Simple Tomato-growing Trick

April 17th, 2008

Mixing technology with scientific research and some good old fashioned gardening experience, our Better Reds plastic mulch was designed to serve many purposes. It was developed to increase tomato yields and improve overall garden conditions. By allowing water, air and nutrients through while holding in heat, this mulch prevents weeds from proliferating and stealing the soil’s nutrients that feed the tomato plants. But best of all, it encourages the plant to produce the best fruits by reflecting a particular wave of sunlight to the leaves’ undersides. Both yields and fruit flavor are increased! It’s reusable for a couple of seasons by simply shaking off, rinsing, drying and storing. Also, it’s incredibly easy to use. Just unfold the squares, cut a slit in the center and plant the small plant directly into the soil. For mature plants, cut a slit from an outside edge to the center, and cut a center hole large enough to fit the stem of the plant. Lay it right on top of the soil around the plant’s base. You can keep it in place by placing small rocks on the corners. Better Reds can also be used with tomato relatives like peppers and eggplants, as well as strawberries and melons.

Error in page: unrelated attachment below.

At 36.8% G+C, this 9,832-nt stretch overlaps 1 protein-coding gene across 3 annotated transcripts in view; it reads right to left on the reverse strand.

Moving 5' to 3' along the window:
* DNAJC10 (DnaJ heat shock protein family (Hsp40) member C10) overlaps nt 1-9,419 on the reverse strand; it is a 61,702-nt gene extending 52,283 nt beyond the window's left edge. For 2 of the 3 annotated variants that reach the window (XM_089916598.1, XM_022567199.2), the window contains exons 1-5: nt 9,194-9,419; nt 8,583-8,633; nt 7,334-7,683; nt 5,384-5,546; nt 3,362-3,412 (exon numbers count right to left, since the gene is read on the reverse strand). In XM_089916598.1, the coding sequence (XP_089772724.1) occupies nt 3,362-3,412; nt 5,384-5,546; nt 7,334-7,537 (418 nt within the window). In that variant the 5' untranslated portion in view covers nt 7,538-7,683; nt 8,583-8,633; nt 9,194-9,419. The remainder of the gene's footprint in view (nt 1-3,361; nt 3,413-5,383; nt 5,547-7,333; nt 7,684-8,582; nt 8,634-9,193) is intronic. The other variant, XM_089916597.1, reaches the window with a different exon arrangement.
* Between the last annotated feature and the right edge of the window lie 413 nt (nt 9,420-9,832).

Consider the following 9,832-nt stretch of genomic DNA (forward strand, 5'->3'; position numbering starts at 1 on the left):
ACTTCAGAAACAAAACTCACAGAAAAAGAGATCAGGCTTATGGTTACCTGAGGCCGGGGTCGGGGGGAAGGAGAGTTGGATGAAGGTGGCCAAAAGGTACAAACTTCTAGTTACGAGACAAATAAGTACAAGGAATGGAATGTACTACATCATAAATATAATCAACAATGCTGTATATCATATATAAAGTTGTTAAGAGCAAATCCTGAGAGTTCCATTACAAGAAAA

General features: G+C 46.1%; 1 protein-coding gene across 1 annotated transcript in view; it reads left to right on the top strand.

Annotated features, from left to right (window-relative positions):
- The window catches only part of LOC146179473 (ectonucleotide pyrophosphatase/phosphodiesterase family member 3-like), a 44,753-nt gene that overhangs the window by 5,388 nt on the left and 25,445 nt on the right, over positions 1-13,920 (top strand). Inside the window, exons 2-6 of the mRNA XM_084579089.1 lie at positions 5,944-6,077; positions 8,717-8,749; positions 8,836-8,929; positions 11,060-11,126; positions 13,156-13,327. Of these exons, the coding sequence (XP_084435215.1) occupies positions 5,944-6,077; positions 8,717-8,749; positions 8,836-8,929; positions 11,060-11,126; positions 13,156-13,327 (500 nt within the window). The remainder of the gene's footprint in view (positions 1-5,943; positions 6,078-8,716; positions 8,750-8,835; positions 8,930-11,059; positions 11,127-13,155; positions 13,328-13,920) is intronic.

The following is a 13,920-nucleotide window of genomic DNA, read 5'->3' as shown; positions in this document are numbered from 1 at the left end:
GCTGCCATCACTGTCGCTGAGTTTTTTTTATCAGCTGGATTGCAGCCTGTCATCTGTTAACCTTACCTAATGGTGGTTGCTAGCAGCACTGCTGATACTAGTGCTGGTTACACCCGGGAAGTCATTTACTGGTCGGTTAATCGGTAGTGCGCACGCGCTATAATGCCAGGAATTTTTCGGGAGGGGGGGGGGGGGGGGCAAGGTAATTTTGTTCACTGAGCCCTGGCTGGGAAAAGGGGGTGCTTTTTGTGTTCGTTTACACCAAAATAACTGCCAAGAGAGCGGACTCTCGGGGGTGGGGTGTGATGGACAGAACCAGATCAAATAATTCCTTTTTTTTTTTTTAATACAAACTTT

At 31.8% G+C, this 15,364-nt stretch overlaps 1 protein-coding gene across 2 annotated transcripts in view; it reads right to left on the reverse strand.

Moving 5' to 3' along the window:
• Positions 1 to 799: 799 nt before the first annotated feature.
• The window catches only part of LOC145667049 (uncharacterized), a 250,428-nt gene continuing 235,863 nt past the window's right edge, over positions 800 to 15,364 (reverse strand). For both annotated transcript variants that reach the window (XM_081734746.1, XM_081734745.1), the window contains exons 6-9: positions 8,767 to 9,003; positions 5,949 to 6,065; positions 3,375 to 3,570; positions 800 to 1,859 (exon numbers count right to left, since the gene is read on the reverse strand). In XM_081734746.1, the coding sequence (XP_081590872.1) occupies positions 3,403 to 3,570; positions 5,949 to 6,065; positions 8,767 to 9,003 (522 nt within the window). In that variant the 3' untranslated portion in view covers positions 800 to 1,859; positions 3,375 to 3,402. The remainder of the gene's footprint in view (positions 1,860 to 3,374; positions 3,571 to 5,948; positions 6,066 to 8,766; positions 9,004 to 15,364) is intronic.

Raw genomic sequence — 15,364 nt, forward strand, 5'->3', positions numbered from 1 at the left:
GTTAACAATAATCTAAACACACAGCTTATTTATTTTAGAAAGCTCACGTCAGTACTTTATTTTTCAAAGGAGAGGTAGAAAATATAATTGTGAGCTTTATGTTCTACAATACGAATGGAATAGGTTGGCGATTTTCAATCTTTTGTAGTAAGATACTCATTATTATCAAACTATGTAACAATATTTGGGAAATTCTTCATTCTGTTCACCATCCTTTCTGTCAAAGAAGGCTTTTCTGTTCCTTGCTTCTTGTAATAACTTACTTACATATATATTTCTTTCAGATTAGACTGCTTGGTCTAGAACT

Asparagus shipping comment.

April 14th, 2008

I failed to see the shipping dates. Maybe it could be more visible. They did E-mail me back to let me know when the shipping would take place and that made me feel a little better. Now that I know when to expect my plants I wish I would have shopped locally. I have never tried to grow asparagus before so maybe it is for the best. Pretty much my fault….Check the SHIPPING DATES. K.B.